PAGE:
Looking Back for June 22, 2022

Members of the Modern Woodmen of America fraternal benefit society march in a parade in Sycamore in 1894.

1922 – 100 YEARS AGO

Painters today began decorating Jack Cook’s shack on Lincoln Highway near Fourth Street, and he is beginning to feel more relieved at the progress of his business. The place has been wired to conform to the fire laws and after the decorating is completed, installation of equipment will begin in earnest. Mr. Cook thus far, however, refuses to set any date for his opening, because “you never can tell what might happen before the work around a place of this kind is finished.”

Following the action of the city council at its last meeting when an appropriation of $300 was made for the erection of a shack at Annie’s Woods, Elof Swanson, who is operating the business, reports much work in keeping his little store stocked with what the tourists demand. The building was constructed last week, and although not completed, Mr. Swanson had supplies on hand for Saturday and Sunday. He states the tourists have welcomed the plan, many of them, previous visitors at the grounds, commented favorably on the new arrangement.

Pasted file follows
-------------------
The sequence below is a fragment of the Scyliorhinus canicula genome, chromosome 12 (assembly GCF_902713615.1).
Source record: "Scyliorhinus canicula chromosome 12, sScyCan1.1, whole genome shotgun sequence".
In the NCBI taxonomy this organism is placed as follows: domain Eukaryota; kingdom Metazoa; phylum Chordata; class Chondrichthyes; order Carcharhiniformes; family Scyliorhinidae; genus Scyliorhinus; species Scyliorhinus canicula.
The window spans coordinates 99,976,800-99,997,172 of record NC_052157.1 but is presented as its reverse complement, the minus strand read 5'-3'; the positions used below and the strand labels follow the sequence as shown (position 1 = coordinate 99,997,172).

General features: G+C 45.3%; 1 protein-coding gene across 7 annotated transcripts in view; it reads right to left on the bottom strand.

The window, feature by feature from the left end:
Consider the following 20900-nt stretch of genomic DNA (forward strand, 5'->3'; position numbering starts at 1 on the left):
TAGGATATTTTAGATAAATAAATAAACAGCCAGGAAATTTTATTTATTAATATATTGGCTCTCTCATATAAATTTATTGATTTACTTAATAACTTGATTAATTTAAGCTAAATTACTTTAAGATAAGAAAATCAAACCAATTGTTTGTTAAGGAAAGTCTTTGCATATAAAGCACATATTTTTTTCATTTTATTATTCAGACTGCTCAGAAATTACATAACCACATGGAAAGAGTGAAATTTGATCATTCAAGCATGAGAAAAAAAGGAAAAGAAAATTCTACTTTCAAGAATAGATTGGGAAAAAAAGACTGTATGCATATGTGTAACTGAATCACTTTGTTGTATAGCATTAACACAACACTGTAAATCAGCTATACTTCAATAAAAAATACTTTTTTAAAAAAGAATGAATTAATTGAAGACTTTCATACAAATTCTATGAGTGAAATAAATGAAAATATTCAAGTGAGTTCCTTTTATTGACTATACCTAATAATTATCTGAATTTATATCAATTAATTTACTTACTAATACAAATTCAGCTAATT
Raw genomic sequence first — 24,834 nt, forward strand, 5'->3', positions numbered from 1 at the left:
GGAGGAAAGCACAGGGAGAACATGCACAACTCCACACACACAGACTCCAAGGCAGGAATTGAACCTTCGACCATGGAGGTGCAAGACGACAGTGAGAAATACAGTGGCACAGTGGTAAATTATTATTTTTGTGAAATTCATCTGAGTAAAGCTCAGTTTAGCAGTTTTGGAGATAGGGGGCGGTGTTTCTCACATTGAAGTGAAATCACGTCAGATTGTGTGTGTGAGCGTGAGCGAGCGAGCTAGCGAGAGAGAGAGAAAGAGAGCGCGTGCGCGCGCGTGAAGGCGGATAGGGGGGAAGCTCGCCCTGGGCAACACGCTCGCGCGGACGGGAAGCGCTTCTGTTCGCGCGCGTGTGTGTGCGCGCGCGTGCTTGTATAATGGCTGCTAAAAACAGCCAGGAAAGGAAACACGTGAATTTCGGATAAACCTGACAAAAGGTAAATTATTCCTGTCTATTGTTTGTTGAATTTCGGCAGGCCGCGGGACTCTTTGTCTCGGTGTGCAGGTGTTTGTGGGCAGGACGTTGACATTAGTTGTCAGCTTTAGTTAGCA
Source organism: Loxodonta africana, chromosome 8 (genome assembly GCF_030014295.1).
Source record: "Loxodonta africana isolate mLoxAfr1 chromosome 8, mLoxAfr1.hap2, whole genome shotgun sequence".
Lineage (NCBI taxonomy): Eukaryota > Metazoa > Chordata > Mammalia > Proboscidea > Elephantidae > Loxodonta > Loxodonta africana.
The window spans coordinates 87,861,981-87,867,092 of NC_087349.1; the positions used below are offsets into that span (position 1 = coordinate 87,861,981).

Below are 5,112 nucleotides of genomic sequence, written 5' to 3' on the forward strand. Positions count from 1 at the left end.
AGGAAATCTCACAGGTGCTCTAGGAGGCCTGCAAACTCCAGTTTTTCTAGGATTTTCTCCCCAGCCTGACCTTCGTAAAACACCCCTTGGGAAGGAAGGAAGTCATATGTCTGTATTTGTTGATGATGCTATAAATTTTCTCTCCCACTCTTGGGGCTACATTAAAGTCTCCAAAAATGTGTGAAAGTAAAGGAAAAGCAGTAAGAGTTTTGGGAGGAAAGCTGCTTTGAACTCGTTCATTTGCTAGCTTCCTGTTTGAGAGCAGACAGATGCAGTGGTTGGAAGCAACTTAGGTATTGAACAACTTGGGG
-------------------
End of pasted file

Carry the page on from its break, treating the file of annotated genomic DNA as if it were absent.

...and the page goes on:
With their mothers as guests, the Kando Girls, under the direction of Mrs. Brigham Safford, had a picnic this afternoon at the home of Miss Lucy Boies. The girls with their mothers spent the afternoon in a social way on the lawn of the Boies home where a luncheon was also served.

The many friends of Carl Baie of Waterman will be glad to know that he is slowly improving after having gone through a four weeks’ serious illness over which his family and friends have been very anxious and solicitous.

Young Fisher, of DeKalb, who seems to have made a very good impression on the ring fans of the city, spends much of his time training, as tonight is a big night for his, at the Rex arena, near Elgin. Fisher has spent many hours running on the highway, night and morning, and although many people have seen him, did not know he was training for his match this evening. Should Fisher display anything in his bout tonight, it is probable he will be taken in charge by some of the fans of the city and trained for other bouts. If this comes about, DeKalb will soon become widely known in the sporting world.